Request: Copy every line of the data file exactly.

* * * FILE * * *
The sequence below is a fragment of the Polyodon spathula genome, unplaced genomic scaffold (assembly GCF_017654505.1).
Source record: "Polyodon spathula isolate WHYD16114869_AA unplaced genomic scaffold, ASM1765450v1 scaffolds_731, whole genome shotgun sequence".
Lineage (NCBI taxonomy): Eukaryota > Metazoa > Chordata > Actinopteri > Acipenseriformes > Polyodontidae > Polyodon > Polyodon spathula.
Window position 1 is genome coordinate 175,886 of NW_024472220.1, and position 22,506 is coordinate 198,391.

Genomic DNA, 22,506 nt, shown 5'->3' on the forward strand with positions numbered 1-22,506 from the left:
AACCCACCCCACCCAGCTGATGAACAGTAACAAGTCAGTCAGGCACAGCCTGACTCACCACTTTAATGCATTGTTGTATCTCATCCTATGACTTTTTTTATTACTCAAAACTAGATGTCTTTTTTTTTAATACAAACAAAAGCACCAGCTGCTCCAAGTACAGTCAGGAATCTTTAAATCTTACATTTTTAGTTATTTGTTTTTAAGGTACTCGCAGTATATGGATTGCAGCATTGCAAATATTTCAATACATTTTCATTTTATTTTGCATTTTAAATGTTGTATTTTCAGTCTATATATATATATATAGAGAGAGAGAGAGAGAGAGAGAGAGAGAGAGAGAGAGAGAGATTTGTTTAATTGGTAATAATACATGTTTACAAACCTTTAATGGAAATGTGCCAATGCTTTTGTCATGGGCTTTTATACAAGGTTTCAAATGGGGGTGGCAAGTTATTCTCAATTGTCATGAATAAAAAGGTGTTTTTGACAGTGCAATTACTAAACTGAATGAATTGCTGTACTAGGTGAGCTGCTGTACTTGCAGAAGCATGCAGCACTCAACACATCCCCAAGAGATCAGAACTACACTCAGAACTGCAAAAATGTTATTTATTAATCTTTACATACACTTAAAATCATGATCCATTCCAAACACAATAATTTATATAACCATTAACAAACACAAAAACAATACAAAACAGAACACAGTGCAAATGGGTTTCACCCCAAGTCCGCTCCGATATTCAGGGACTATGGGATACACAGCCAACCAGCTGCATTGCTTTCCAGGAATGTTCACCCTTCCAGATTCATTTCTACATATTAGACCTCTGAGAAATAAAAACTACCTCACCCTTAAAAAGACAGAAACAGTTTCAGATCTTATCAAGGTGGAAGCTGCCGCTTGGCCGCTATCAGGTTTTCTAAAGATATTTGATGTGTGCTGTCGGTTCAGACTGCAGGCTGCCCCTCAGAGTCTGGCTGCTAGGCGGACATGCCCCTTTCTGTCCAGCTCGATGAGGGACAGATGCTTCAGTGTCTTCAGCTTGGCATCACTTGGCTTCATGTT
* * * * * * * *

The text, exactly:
The sequence below is a fragment of the Polyodon spathula genome, unplaced genomic scaffold (assembly GCF_017654505.1).
Source record: "Polyodon spathula isolate WHYD16114869_AA unplaced genomic scaffold, ASM1765450v1 scaffolds_731, whole genome shotgun sequence".
Lineage (NCBI taxonomy): Eukaryota > Metazoa > Chordata > Actinopteri > Acipenseriformes > Polyodontidae > Polyodon > Polyodon spathula.
Window position 1 is genome coordinate 175,886 of NW_024472220.1, and position 22,506 is coordinate 198,391.

Genomic DNA, 22,506 nt, shown 5'->3' on the forward strand with positions numbered 1-22,506 from the left:
AACCCACCCCACCCAGCTGATGAACAGTAACAAGTCAGTCAGGCACAGCCTGACTCACCACTTTAATGCATTGTTGTATCTCATCCTATGACTTTTTTTATTACTCAAAACTAGATGTCTTTTTTTTTAATACAAACAAAAGCACCAGCTGCTCCAAGTACAGTCAGGAATCTTTAAATCTTACATTTTTAGTTATTTGTTTTTAAGGTACTCGCAGTATATGGATTGCAGCATTGCAAATATTTCAATACATTTTCATTTTATTTTGCATTTTAAATGTTGTATTTTCAGTCTATATATATATATATAGAGAGAGAGAGAGAGAGAGAGAGAGAGAGAGAGAGAGAGAGATTTGTTTAATTGGTAATAATACATGTTTACAAACCTTTAATGGAAATGTGCCAATGCTTTTGTCATGGGCTTTTATACAAGGTTTCAAATGGGGGTGGCAAGTTATTCTCAATTGTCATGAATAAAAAGGTGTTTTTGACAGTGCAATTACTAAACTGAATGAATTGCTGTACTAGGTGAGCTGCTGTACTTGCAGAAGCATGCAGCACTCAACACATCCCCAAGAGATCAGAACTACACTCAGAACTGCAAAAATGTTATTTATTAATCTTTACATACACTTAAAATCATGATCCATTCCAAACACAATAATTTATATAACCATTAACAAACACAAAAACAATACAAAACAGAACACAGTGCAAATGGGTTTCACCCCAAGTCCGCTCCGATATTCAGGGACTATGGGATACACAGCCAACCAGCTGCATTGCTTTCCAGGAATGTTCACCCTTCCAGATTCATTTCTACATATTAGACCTCTGAGAAATAAAAACTACCTCACCCTTAAAAAGACAGAAACAGTTTCAGATCTTATCAAGGTGGAAGCTGCCGCTTGGCCGCTATCAGGTTTTCTAAAGATATTTGATGTGTGCTGTCGGTTCAGACTGCAGGCTGCCCCTCAGAGTCTGGCTGCTAGGCGGACATGCCCCTTTCTGTCCAGCTCGATGAGGGACAGATGCTTCAGTGTCTTCAGCTTGGCATCACTTGGCTTCATGTT